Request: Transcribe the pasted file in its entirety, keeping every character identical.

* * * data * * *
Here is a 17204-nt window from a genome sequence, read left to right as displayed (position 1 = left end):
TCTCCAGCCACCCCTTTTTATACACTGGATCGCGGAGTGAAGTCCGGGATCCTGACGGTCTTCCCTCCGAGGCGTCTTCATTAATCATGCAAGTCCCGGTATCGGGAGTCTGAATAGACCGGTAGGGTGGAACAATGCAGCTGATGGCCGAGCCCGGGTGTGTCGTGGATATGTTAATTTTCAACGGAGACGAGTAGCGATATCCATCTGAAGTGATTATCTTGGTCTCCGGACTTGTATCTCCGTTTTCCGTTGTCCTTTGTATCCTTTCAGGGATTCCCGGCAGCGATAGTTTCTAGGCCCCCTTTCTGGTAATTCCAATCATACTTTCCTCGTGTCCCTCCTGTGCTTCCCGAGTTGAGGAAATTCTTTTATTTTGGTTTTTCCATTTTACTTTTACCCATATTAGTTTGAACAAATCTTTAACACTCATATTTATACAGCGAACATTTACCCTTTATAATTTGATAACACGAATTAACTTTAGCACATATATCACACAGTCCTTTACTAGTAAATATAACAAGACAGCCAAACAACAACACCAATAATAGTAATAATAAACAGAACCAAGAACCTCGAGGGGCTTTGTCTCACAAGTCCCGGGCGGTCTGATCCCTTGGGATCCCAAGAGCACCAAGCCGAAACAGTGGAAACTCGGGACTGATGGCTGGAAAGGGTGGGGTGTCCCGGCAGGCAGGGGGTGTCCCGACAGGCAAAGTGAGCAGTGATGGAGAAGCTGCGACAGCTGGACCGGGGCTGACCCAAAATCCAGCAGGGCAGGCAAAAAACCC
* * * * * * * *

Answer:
Here is a 17204-nt window from a genome sequence, read left to right as displayed (position 1 = left end):
TCTCCAGCCACCCCTTTTTATACACTGGATCGCGGAGTGAAGTCCGGGATCCTGACGGTCTTCCCTCCGAGGCGTCTTCATTAATCATGCAAGTCCCGGTATCGGGAGTCTGAATAGACCGGTAGGGTGGAACAATGCAGCTGATGGCCGAGCCCGGGTGTGTCGTGGATATGTTAATTTTCAACGGAGACGAGTAGCGATATCCATCTGAAGTGATTATCTTGGTCTCCGGACTTGTATCTCCGTTTTCCGTTGTCCTTTGTATCCTTTCAGGGATTCCCGGCAGCGATAGTTTCTAGGCCCCCTTTCTGGTAATTCCAATCATACTTTCCTCGTGTCCCTCCTGTGCTTCCCGAGTTGAGGAAATTCTTTTATTTTGGTTTTTCCATTTTACTTTTACCCATATTAGTTTGAACAAATCTTTAACACTCATATTTATACAGCGAACATTTACCCTTTATAATTTGATAACACGAATTAACTTTAGCACATATATCACACAGTCCTTTACTAGTAAATATAACAAGACAGCCAAACAACAACACCAATAATAGTAATAATAAACAGAACCAAGAACCTCGAGGGGCTTTGTCTCACAAGTCCCGGGCGGTCTGATCCCTTGGGATCCCAAGAGCACCAAGCCGAAACAGTGGAAACTCGGGACTGATGGCTGGAAAGGGTGGGGTGTCCCGGCAGGCAGGGGGTGTCCCGACAGGCAAAGTGAGCAGTGATGGAGAAGCTGCGACAGCTGGACCGGGGCTGACCCAAAATCCAGCAGGGCAGGCAAAAAACCC